Check out these four tricks used to get you to spend more (without you knowing it).
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Christian financial expert Howard Dayton has said that the Bible references money and possessions 2,350 times. That’s a lot. It’s more than Jesus talked about love, and more than He talked about heaven and hell combined.
It’s almost as if God knew we would need lots of direction and clarity on the whole money and stuff issue. Ha! Does He know us well, or what?
So what’s in those 2,350 verses? Way more than we have time to talk about here. But I do want to highlight three of my favorites. These are the verses I turn to when I need a little guidance in my own financial decisions. I hope you’ll glean as much wisdom from them as I have.
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1. 1 Timothy 6:6: “Godliness with contentment is great gain.” (NKJV)
It’s interesting to me that in God’s economy, we actually have “great gain” when we’re not driven by the quest for more.
We all have different vices. Mine has always been discontentment. I’ve always wanted to accomplish more, better, faster. But here’s the crazy thing: I’ve experienced the greatest gain when I was content regardless of the outcome. It’s okay to be driven to succeed, but it’s unhealthy when success dictates our happiness.
Let’s not confuse contentment with apathy or lack of ambition, but let’s also not become so consumed with any pursuit that overshadows our pursuit of God Himself. Contentment is the most important characteristic of people who are successful with money. That’s because they think long and hard about the purchases they make and therefore have more money left over to save, invest and give.
2. Proverbs 13:22: “A good man leaves an inheritance to his children’s children.” (NKJV)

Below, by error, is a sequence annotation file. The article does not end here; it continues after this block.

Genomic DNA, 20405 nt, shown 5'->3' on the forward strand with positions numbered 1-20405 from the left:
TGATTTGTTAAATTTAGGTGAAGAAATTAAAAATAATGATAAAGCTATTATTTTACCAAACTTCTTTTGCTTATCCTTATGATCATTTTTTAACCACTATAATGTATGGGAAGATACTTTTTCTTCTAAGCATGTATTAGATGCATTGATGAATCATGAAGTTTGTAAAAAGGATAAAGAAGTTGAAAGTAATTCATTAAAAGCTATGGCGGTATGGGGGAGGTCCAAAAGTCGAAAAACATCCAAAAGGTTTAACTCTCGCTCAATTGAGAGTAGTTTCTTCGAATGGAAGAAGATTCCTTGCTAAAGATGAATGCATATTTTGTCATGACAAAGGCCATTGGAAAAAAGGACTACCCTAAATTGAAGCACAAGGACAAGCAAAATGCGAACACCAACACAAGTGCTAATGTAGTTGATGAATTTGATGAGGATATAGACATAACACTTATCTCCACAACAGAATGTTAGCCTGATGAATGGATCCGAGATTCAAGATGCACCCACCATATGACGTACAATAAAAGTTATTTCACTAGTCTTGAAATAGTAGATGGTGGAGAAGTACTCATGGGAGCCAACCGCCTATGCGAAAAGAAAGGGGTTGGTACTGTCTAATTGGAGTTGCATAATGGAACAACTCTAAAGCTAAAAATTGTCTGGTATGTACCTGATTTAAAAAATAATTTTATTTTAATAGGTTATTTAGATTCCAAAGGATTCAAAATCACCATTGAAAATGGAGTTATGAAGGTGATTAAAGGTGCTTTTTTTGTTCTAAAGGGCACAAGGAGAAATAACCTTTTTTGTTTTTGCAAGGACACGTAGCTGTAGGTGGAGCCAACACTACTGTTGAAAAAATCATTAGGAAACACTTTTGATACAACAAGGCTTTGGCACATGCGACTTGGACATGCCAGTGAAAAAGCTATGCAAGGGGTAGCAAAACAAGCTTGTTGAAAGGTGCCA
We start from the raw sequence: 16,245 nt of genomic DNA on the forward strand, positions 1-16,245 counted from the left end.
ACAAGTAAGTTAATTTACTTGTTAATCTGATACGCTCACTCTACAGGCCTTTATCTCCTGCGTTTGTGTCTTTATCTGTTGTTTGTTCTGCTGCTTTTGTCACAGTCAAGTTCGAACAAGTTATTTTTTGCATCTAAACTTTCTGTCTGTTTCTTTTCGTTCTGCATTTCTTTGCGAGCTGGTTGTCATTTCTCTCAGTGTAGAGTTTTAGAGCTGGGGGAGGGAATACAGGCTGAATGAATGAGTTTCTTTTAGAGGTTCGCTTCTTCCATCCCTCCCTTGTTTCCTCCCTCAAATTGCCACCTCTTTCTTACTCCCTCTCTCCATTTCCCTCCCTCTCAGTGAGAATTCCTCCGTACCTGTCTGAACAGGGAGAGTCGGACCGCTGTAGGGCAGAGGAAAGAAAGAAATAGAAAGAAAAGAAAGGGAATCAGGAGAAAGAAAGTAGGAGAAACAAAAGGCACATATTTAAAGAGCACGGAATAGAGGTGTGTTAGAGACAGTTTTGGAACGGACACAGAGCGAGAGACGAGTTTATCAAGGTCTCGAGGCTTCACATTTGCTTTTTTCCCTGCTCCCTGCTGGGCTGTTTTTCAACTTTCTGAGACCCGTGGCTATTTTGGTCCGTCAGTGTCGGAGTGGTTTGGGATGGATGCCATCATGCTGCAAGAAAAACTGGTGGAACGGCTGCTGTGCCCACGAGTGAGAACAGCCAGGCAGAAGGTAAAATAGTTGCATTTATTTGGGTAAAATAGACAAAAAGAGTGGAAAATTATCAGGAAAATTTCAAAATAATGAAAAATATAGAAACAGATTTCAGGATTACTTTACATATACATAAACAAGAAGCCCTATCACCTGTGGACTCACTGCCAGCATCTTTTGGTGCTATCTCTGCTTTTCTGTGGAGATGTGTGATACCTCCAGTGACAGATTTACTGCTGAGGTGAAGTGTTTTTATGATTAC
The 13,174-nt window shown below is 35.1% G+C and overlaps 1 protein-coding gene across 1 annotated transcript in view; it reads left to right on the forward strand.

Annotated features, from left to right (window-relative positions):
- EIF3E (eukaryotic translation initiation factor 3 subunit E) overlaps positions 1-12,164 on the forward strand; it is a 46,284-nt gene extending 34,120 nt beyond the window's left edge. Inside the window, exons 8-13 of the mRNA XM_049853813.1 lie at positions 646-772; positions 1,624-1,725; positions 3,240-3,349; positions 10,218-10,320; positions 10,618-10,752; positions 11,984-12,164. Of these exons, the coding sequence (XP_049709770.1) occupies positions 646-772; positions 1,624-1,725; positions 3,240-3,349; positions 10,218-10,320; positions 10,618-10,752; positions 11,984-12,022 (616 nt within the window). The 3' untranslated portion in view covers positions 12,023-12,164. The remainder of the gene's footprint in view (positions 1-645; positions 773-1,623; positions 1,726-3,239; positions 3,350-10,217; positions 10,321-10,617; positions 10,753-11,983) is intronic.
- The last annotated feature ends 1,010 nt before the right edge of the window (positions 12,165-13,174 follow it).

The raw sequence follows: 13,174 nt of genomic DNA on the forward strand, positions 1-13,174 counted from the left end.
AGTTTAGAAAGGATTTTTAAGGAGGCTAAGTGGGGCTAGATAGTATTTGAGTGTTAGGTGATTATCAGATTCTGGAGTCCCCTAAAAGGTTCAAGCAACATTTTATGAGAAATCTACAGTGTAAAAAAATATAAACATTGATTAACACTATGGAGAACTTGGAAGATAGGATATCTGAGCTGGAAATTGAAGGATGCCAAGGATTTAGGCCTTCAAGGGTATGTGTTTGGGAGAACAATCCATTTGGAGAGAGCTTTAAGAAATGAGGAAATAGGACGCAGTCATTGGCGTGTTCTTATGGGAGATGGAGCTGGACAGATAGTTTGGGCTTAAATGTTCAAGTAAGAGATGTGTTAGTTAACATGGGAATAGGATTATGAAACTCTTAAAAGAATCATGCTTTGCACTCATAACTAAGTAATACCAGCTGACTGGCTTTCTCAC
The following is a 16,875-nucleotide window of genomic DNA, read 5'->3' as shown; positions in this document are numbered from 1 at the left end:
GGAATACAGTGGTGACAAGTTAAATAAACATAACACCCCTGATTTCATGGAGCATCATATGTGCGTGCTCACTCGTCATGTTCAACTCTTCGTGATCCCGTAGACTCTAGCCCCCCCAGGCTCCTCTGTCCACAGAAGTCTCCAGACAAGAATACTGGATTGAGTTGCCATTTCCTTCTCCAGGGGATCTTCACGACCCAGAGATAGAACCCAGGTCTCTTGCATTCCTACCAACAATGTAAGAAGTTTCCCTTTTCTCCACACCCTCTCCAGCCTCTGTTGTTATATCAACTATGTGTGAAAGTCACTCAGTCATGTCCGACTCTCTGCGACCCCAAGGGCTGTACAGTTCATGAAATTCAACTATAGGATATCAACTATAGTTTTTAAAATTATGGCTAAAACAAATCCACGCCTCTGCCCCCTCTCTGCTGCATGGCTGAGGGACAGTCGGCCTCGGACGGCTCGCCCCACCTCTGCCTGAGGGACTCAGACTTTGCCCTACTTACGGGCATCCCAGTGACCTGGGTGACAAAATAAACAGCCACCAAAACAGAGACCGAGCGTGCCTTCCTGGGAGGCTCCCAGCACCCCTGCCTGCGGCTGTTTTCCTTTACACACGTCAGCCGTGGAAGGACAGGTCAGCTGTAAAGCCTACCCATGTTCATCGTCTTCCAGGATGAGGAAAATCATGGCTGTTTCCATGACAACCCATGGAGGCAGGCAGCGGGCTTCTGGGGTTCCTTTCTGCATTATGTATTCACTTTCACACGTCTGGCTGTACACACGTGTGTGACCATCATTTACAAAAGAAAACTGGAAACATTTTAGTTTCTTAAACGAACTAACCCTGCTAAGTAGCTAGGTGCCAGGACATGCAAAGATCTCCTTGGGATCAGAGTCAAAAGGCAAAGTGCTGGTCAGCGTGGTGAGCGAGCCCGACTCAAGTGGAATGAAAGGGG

This verse keeps our life goals, our vision and our legacy front and center when we’re choosing how to use our money today. When we weigh what we want now against what we really want later, we realize how temporary satisfaction pales in comparison to a legacy of purpose and generational fulfillment.
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And an inheritance is not limited to money. It also includes godly character qualities like integrity and trustworthiness. Combining a financial inheritance with wisdom and godliness ensures that the next generation will also manage God’s blessings God’s way for God’s glory long after I’ve graduated to heaven.
3. Proverbs 22:7: “The rich rule over the poor, and the borrower is slave to the lender.” (NIV)
I like this one because it speaks honestly about the relationship between a debtor and a creditor. God wants us to be in a position to hear from Him and to serve people in His name . . . not to be in bondage to payments. He wants us to have freedom and options. Many of us sense God calling us to do great things for Him, but when we’re in debt, we can’t.
What verses do you turn to when you’re seeking financial guidance? God has provided us with so much wisdom in this area as an act of love because He is for us, not because He wants anything from us. It’s worth digging into and finding some financial insight that motivates and inspires you!
Chris Brown is a nationally syndicated radio talk show host, pastor, and dynamic speaker carrying the message of stewardship and intentional living nationwide. Available on radio stations across the country, Chris Brown’s True Stewardship provides biblical solutions and sound advice for questions on life and money. You can follow Chris online at www.stewardship.com, on Twitter at @ChrisBrownOnAir, or at www.facebook.com/ChrisBrownOnAir.